Stephen Jacquemin (Advisor), Thomas Rooney (Committee Member), Yvonne Vadeboncoeur (Committee Member)
Master of Science (MS)
A myriad of factors have been shown to affect the morphology of freshwater fish. Despite the growing base of ecomorphology literature there is little information available exploring how these factors relate to body morphology of Centrarchidae, specifically in the Lepomis genera. Therefore, the objective of this study was to describe variation in body morphology of Bluegill (Lepomis macrochirus) across Grand Lake St. Mary’s watershed area and test for covariation of morphology with size, sex, and habitat. Geometric morphometric methods were used to assess variation among individuals and general linear models were used to test for covariation of morphology with size, sex, and habitat. Analyses indicated that body size was the strongest driver of morphological variation followed by sex, habitat, and interactions - indicating the presence of allometry, sexual dimorphism, and the potential for habitat induced plasticity. Broader applications of these findings can link to evolutionary ecology, management, and conservation.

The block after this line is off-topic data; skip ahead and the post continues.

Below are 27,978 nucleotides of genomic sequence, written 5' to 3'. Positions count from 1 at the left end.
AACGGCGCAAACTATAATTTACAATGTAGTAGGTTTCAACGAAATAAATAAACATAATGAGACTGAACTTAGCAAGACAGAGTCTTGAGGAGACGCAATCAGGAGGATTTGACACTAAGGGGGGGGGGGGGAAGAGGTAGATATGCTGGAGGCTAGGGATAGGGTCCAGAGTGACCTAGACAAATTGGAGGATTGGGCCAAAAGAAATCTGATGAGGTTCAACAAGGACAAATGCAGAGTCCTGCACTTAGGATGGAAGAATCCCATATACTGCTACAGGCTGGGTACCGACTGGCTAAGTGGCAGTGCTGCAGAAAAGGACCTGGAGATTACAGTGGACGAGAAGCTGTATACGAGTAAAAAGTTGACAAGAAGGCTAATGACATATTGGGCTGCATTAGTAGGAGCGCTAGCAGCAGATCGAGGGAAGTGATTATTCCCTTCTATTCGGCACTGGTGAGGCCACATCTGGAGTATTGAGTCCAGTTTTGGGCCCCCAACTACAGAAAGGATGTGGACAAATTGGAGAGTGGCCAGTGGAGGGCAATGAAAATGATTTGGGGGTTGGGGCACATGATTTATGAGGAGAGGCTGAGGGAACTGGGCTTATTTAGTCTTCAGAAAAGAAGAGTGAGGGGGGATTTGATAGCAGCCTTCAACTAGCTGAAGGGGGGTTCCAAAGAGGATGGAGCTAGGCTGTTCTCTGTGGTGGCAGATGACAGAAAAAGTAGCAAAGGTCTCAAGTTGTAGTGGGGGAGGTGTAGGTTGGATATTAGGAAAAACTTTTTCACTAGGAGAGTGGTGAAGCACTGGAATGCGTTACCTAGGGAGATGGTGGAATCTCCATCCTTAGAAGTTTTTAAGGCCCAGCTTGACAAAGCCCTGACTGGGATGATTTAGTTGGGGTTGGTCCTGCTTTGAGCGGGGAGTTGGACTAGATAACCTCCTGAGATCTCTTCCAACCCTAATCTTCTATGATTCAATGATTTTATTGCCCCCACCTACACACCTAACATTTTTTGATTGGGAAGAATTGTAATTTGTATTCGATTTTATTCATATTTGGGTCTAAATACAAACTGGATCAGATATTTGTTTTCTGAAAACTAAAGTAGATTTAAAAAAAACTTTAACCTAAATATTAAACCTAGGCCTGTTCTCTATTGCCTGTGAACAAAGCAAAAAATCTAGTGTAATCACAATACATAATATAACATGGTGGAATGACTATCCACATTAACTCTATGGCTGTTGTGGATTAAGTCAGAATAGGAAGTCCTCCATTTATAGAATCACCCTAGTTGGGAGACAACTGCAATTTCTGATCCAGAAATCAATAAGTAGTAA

Department or Program
Department of Biological Sciences
Year Degree Awarded
Copyright 2016, all rights reserved. My ETD will be available under the "Fair Use" terms of copyright law.